Fiction > Harvard Classics > William Shakespeare > Hamlet
William Shakespeare (1564–1616).  The Tragedy of Hamlet Prince of Denmark.
The Harvard Classics.  1909–14.
Act IV
Scene IV
[A plain in Denmark]
Enter FORTINBRAS, [a Captain,] and army, [marching]

  For.  Go, captain, from me greet the Danish king.
Tell him that, by his license, Fortinbras
Claims the conveyance of a promis’d march
Over his kingdom. You know the rendezvous.        4
If that his Majesty would aught with us,
We shall express our duty in his eye; 1
And let him know so.
  Cap.        I will do ’t, my lord.        8
  For.  Go softly 2 on.  Exeunt FORTINBRAS [and Soldiers].
[Enter HAMLET, ROSENCRANTZ, and others

  Ham.  Good sir, whose powers are these?
  Cap.  They are of Norway, sir.
  Ham.  How purpos’d, sir, I pray you?        12
  Cap.  Against some part of Poland.
  Ham.  Who commands them, sir?
  Cap.  The nephew to old Norway, Fortinbras.
  Ham.  Goes it against the main of Poland, sir,        16
Or for some frontier?
  Cap.  Truly to speak, and with no addition,
We go to gain a little patch of ground
That hath in it no profit but the name.        20
To pay five ducats, five, I would not farm it;
Nor will it yield to Norway or the Pole
A ranker rate, should it be sold in fee.
  Ham.  Why, then the Polack never will defend it.        24
  Cap.  Yes, it is already garrison’d.
  Ham.  Two thousand souls and twenty thousand ducats
Will not debate the question of this straw.
This is the imposthume 3 of much wealth and peace,        28
That inward breaks, and shows no cause without
Why the man dies. I humbly thank you, sir.
  Cap.  God buy you, sir.  [Exit.]
  Ros.        Will’t please you go, my lord?        32
  Ham.  I’ll be with you straight. Go a little before.  [Exeunt all except HAMLET.]
How all occasions do inform against me,
And spur my dull revenge? What is a man,
If his chief good and market of his time        36
Be but to sleep and feed? A beast, no more.
Sure, He that made us with such large discourse,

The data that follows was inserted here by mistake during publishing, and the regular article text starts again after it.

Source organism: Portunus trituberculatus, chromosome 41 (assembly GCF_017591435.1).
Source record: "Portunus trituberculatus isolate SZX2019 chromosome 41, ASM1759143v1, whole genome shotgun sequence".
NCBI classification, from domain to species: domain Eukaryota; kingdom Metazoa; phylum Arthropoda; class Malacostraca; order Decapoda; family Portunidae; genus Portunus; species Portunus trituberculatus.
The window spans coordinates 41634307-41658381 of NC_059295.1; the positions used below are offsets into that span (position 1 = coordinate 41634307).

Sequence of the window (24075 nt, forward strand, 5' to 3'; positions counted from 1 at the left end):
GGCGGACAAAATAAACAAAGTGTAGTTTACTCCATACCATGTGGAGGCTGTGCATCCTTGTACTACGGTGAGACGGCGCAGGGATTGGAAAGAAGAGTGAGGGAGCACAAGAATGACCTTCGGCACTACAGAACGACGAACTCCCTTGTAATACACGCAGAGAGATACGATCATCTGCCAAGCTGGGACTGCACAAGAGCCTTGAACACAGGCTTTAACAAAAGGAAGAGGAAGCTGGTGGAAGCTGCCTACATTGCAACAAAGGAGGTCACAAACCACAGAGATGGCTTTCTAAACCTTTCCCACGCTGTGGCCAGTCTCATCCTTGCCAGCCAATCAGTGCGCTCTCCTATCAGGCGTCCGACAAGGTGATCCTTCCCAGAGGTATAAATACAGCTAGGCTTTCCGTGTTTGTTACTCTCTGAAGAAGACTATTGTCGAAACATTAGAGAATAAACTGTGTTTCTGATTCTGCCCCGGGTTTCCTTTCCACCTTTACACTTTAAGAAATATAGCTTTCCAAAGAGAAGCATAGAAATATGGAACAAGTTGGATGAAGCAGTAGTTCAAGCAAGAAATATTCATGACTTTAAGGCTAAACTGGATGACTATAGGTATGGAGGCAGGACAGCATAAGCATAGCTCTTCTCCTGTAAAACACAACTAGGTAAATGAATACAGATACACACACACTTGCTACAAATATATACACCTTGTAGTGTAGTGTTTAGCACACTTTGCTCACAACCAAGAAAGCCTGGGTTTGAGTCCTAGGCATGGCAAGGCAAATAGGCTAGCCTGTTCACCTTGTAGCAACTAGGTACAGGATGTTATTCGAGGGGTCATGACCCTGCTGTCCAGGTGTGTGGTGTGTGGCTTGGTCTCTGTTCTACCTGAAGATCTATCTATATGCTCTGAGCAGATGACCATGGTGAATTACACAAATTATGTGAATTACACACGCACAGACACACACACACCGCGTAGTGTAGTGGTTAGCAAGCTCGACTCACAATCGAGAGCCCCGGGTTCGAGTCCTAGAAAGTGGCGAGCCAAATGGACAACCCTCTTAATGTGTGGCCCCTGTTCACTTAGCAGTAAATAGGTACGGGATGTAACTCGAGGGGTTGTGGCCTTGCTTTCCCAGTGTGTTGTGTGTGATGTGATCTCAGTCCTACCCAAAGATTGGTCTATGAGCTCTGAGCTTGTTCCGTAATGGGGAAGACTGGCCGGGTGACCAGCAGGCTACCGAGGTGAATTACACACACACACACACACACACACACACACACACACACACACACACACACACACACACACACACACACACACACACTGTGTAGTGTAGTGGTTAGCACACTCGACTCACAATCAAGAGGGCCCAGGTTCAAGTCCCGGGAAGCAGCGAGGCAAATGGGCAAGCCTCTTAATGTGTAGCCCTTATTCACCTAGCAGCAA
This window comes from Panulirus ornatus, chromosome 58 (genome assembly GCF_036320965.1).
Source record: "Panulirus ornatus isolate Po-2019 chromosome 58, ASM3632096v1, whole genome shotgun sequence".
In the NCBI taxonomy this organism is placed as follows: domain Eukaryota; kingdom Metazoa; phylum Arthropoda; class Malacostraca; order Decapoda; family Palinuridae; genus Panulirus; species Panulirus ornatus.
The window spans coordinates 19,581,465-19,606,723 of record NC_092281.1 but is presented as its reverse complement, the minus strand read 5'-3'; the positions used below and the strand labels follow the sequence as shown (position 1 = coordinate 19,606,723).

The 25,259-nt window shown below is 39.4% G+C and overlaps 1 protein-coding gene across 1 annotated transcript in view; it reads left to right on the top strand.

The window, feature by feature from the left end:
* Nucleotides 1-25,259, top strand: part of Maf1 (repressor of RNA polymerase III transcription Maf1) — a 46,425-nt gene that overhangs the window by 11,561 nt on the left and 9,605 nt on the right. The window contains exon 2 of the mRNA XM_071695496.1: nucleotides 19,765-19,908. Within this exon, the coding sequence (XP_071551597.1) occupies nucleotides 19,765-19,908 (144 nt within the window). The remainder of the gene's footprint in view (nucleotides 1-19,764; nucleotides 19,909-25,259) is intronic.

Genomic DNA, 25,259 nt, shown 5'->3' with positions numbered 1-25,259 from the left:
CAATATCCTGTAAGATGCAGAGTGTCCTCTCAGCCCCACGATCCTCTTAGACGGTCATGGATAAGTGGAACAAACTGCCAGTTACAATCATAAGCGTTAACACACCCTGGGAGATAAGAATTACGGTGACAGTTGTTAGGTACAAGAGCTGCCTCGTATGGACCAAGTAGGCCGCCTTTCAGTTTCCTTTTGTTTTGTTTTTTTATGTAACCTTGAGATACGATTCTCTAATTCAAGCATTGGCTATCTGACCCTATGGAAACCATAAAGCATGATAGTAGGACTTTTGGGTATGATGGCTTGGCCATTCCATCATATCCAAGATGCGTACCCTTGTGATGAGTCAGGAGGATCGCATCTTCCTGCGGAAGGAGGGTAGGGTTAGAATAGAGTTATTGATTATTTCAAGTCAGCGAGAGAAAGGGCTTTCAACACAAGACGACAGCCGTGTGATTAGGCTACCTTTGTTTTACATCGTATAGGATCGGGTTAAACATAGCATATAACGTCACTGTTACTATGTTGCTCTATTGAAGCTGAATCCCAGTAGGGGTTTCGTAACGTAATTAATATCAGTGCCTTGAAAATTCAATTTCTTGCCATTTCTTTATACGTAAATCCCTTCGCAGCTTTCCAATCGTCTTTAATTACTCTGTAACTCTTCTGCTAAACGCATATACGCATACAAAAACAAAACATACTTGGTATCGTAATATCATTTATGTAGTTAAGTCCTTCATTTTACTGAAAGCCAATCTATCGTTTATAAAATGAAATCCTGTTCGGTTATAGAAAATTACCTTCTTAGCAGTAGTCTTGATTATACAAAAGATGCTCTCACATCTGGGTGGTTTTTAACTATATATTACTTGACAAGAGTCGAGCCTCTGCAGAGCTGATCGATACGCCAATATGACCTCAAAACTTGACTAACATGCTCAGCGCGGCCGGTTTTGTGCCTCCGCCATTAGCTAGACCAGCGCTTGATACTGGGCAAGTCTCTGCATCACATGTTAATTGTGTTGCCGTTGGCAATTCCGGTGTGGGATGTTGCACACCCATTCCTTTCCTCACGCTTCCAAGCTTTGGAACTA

Looking before and after, gave us not
That capability and god-like reason        40
To fust 4 in us unus’d. Now, whether it be
Bestial oblivion, or some craven scruple
Of thinking too precisely on the event,—
A thought which, quarter’d, hath but one part wisdom        44
And ever three parts coward,—I do not know
Why yet I live to say, “This thing’s to do,”
Sith I have cause and will and strength and means
To do’t. Examples gross as earth exhort me;        48
Witness this army of such mass and charge 5
Led by a delicate and tender prince,
Whose spirit with divine ambition puff’d
Makes mouths at the invisible event,        52
Exposing what is mortal and unsure
To all that fortune, death, and danger dare,
Even for an egg-shell. Rightly to be great
Is not to stir without great argument, 6        56
But greatly to find quarrel in a straw
When honour’s at the stake. How stand I then,
That have a father kill’d, a mother stain’d,
Excitements of my reason and my blood,        60
And let all sleep, while to my shame I see
The imminent death of twenty thousand men,
That for a fantasy and trick 7 of fame
Go to their graves like beds, fight for a plot        64
Whereon the numbers cannot try the cause,
Which is not tomb enough and continent 8
To hide the slain? O, from this time forth,
My thoughts be bloody, or be nothing worth!]  Exit.        68
Note 1. Presence. [back]
Note 2. Slowly. [back]
Note 3. Boil. [back]
Note 4. Mould. [back]
Note 5. Expense. [back]
Note 6. Matter of dispute. [back]
Note 7. Trifle. [back]
Note 8. Receptacle. [back]


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